Hydrangea macrophylla are commonly known as "mopheads" and "lacecaps" for their large, showy blossoms in the summer. Depending on the type of soil in your garden, hydrangea blossoms may appear in shades of blue or pink and occasionally white. Hydrangea macrophylla grows easily in zone 8, but may also do well up to zone 5b, with winter protection. These hydrangeas can grow as large as 4 feet high by 4 feet wide. Plant your Hydrangea macrophylla in the early summer or late fall in an area of your yard or garden where the plant can reach its full size potential without pruning.
Things You'll Need
Test the soil where you plan to plant your hydrangea. Hydrangeas prefer a slightly acidic soil with pH levels between 4.5 and 6.5. Select an area of your yard or garden that receives morning sun and afternoon shade. Avoid planting hydrangea in close proximity to a large tree as the tree may block too much of the sun. Hydrangeas enjoy shade, but they also crave sun. The farther north you live, the more full sun your hydrangea can withstand. Make sure that the soil drains well.
Dig a hole that's twice as wide as the root ball on your hydrangea plant and only as deep as the container where it is currently growing. Remove the plant from the container and loosen the soil and the roots at the bottom with your hands. Place the hydrangea in the hole and backfill with the soil you removed when you dug the hole. You can mix in organic compost, potting soil or perlite with your garden soil to enrich the soil around the plant.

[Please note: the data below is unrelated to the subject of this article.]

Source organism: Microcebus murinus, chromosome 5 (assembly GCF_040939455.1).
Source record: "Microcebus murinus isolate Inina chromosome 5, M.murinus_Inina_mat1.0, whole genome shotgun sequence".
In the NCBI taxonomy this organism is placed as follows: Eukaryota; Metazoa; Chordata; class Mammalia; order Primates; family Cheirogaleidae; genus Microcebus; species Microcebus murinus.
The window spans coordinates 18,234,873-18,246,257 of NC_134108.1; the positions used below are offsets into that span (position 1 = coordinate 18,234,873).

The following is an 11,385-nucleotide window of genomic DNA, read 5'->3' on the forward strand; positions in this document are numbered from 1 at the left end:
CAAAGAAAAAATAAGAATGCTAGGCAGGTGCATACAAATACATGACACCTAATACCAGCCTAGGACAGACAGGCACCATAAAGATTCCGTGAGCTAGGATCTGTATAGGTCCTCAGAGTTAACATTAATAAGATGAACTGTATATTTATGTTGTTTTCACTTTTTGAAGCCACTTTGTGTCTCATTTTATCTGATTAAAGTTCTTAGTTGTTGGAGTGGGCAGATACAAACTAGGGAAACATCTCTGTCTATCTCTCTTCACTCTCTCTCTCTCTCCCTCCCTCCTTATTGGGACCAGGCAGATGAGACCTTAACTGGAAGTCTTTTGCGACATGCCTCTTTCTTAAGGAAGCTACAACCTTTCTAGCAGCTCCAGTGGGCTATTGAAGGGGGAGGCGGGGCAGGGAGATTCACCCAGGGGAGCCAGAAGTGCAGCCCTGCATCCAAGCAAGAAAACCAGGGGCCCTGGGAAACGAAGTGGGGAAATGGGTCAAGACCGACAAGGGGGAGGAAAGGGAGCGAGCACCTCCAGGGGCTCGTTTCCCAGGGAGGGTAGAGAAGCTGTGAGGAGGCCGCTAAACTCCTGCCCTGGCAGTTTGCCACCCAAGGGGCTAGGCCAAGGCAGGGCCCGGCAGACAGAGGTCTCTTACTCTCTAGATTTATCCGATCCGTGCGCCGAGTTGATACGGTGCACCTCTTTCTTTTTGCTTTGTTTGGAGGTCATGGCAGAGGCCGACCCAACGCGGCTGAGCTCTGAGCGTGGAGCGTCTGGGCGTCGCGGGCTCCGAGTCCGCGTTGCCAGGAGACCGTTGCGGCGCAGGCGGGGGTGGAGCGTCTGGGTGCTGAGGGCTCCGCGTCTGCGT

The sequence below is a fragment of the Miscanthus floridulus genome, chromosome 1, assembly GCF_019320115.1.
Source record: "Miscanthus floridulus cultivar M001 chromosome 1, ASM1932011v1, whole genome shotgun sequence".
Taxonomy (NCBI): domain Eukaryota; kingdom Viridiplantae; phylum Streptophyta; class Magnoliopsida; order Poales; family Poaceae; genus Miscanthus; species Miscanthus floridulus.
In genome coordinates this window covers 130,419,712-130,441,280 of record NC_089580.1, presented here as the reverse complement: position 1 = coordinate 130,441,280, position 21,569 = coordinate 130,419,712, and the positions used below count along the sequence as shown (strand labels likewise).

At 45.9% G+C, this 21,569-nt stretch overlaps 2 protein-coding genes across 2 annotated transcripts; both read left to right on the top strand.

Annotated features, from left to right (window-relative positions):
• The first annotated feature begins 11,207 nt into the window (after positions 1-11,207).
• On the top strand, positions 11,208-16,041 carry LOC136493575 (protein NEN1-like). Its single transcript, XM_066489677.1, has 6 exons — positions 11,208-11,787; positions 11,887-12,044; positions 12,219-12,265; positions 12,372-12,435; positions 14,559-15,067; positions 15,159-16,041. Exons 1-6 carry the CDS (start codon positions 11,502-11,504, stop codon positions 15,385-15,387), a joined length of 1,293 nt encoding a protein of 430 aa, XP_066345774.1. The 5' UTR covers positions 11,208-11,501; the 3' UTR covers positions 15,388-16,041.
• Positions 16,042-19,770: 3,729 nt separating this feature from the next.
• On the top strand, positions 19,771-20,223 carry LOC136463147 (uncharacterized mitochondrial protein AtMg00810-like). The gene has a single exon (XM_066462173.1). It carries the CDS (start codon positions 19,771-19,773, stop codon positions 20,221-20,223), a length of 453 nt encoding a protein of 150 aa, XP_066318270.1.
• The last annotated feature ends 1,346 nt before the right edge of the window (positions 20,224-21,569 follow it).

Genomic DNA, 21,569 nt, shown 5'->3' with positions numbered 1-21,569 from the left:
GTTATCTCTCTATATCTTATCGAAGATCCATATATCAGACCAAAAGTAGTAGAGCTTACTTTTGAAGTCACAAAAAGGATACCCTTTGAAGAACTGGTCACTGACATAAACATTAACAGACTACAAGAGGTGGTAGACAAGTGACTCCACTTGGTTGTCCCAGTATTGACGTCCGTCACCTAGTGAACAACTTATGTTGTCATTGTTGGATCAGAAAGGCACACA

Water the soil around the hydrangea well after planting. Add a 2-inch layer of bark mulch around the hydrangea plant for moisture retention. Keep the hydrangea moist in hot weather, watering daily as needed.
Fertilize your hydrangea once or twice during the growing season, but never after August. If you live in the south, apply organic fertilizer or 10-10-10 once in May and again in July. For northern growers, one application during the summer in June or July is sufficient. Apply the fertilizer around the drip line of the branches, not close to the trunk. A small hydrangea will only need 1/8 to 1/4 cup, while a large shrub can take between 2 and 3 cups of fertilizer.
Prune your hydrangea in the fall after the blooms are spent or minimally in the early spring when the leaves begin to show. Hydrangea macrophylla blooms on old wood, meaning that the current year's growth will not produce blossoms. Cut back about 20 percent of the plant to maintain its shape. From the end of the branch, count backwards for three healthy nodes. Make your cut just above the third node.
Protect your hydrangea in the winter if temperatures typically reach and maintain single digits or below. Dig them up and overwinter them in containers, or surround the entire plant with warm material.